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Generating the Future with AI – UCI News

Ito says her “weird little niche” in anthropology has less to do with geographical differences than generational ones. “Cultural anthropologists traditionally go to foreign cultures to try to understand them and explain them to folks who don’t share that culture,” she says. “My core research is instead based on studying youth culture and how they engage with the internet. I try to explain to parents, educators and policymakers what kids are actually doing in the online world. There’s a tendency to assume they’re addicted to their screens and that social media is driving mental health problems. That’s worthy of concern, but there’s so much more to learn about how youths are interacting with the digital world with innovation, initiative and optimism.”

At UC Irvine, Ito is professor-in-residence of informatics and John D. and Catherine T. MacArthur Chair in Digital Media and Learning, as well as director of the Connected Learning Lab in the Donald Bren School of Information and Computer Sciences.

“In the Connected Learning Lab, we have a diverse group of faculty spanning the social, behavioral, cultural and technological sides of learning, with projects and research initiatives centered around an equity-oriented and learner-centered approach to engaging with and developing learning technologies,” she says. “We address questions about what it means for young people to grow up and learn in an increasingly digital age.”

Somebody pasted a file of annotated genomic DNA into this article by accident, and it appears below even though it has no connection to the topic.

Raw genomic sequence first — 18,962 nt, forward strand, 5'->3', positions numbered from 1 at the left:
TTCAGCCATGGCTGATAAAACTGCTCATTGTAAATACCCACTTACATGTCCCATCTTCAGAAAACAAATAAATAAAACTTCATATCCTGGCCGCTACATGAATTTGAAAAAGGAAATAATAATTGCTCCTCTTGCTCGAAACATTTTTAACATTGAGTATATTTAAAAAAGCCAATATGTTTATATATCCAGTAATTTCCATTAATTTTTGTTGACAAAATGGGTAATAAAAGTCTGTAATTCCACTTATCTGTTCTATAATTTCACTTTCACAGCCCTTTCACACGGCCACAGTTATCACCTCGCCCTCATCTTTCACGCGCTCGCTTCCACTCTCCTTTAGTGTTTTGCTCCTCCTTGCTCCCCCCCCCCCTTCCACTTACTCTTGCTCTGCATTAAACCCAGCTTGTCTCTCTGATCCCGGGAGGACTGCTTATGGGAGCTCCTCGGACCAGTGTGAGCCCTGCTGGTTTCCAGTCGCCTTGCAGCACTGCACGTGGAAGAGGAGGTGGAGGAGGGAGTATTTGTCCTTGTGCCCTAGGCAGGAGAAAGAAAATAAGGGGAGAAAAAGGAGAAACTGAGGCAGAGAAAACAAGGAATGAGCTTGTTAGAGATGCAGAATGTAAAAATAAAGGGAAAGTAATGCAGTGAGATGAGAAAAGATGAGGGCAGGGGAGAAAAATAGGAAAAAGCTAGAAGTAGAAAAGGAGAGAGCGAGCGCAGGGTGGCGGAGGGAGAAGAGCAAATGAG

“And AI,” she tells UC Irvine Magazine contributor Jim Washburn, “is definitely one thing we’re focused on now.”

Why do you think artificial intelligence has so quickly become a sensation, and what does that portend for students and other young people?

Generative AI like ChatGPT almost seems magical, right? It’s like when the iPhone first came out and changed people’s imagination of how we interact with computers.

This moment with AI is unique because in the past waves of transformative technology and youths’ adoption of it that I studied, grownups didn’t think it was going to be a big deal until after young people had already adopted it and created a lot of new cultural and social norms. Text messaging, networking and social media had saturated youth culture before grownups even began to imagine that adults would be on Facebook or that the “silly kid stuff” of online games would permeate our culture.

Now, generative AI is a disorienting moment for me as a digital culture researcher because adults are paying attention and are kind of panicked about it when nothing much has happened yet. I’m not sure if that’s good or bad, but I think it’s good that policymakers and educators are anticipating broader societal changes with the technology and are trying to get ahead of it.

What keeps me up at night is how we address access and equity with these powerful new tools. Too much of the attention so far on generative AI has been addressing questions of “How do we regulate access for the kids who have access?” rather than “How do we give access to the kids who don’t?” I feel it’s a public policy and educational priority to ensure that this technology is accessible to lower-income youths, rural youths and others. Otherwise, it’s just a rich-get-richer scheme where the more the technology improves, the greater the gap is going to be.